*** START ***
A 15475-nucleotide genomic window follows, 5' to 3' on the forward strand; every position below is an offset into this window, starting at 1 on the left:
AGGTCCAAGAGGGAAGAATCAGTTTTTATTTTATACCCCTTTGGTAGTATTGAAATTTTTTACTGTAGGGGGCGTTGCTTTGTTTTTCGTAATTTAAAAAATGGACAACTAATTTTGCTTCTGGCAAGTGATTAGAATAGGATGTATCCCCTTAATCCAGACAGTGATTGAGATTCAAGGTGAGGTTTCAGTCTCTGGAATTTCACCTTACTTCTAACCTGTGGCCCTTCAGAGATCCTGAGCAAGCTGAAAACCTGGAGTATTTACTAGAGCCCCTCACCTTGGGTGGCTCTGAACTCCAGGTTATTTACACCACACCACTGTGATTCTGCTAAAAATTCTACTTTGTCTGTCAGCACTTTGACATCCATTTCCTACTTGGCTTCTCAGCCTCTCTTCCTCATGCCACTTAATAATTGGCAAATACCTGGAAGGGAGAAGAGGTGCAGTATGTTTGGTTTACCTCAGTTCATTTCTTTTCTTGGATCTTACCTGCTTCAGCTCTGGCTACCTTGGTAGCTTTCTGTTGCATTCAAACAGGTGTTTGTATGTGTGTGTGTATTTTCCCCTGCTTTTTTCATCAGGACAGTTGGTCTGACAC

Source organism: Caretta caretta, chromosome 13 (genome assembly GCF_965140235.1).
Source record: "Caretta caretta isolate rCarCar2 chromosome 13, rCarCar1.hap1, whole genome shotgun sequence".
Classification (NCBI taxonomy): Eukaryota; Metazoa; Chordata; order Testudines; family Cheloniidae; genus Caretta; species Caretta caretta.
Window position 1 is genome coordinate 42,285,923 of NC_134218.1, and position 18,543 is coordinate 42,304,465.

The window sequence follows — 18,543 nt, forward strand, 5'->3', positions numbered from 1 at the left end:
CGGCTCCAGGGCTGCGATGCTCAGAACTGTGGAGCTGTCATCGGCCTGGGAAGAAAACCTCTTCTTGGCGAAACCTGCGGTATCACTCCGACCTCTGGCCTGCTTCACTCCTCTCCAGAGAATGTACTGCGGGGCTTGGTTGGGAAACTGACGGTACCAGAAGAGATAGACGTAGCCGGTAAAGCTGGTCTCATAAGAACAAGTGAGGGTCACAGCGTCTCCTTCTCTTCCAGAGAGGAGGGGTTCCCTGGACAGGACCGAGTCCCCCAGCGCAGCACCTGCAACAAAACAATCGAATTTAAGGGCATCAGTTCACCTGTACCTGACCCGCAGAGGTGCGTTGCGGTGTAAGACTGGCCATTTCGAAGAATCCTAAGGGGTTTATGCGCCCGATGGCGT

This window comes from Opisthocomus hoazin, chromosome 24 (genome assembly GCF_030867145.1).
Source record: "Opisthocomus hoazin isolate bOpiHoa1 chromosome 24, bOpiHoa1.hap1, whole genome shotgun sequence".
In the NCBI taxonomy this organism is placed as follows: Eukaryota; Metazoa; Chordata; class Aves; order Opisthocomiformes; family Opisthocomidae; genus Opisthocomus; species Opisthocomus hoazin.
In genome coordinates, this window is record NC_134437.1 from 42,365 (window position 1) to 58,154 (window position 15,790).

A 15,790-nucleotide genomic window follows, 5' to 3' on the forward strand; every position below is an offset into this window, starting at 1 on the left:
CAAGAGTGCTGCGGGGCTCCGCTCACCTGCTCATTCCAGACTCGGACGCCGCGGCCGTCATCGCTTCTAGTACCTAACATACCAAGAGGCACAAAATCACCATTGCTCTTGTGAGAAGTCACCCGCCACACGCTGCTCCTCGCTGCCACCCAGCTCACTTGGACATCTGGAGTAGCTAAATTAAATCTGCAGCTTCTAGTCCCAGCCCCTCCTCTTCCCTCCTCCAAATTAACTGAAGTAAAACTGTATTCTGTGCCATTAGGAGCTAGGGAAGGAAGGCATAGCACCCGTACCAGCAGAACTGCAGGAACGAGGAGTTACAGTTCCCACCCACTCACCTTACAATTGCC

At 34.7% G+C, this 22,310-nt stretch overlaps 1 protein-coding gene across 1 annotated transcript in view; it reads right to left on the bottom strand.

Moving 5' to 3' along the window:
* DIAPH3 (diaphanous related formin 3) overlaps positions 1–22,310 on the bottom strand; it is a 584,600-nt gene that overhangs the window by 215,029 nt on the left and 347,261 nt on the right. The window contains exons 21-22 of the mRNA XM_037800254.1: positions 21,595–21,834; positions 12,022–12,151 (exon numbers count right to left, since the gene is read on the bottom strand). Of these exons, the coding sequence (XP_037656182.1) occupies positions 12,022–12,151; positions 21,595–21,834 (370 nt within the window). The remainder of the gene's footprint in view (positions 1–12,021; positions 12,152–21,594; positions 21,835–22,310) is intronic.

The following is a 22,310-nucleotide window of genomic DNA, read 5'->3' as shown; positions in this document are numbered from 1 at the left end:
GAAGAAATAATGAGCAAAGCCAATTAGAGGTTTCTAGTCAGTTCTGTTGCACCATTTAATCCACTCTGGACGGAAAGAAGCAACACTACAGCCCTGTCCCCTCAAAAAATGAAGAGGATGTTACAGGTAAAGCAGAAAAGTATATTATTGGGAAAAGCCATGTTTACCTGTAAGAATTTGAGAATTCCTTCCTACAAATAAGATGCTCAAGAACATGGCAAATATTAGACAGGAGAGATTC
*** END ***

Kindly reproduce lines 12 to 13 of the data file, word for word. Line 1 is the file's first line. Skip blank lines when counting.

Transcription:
In genome coordinates, this window is record NC_134437.1 from 42,365 (window position 1) to 58,154 (window position 15,790).

A 15,790-nucleotide genomic window follows, 5' to 3' on the forward strand; every position below is an offset into this window, starting at 1 on the left: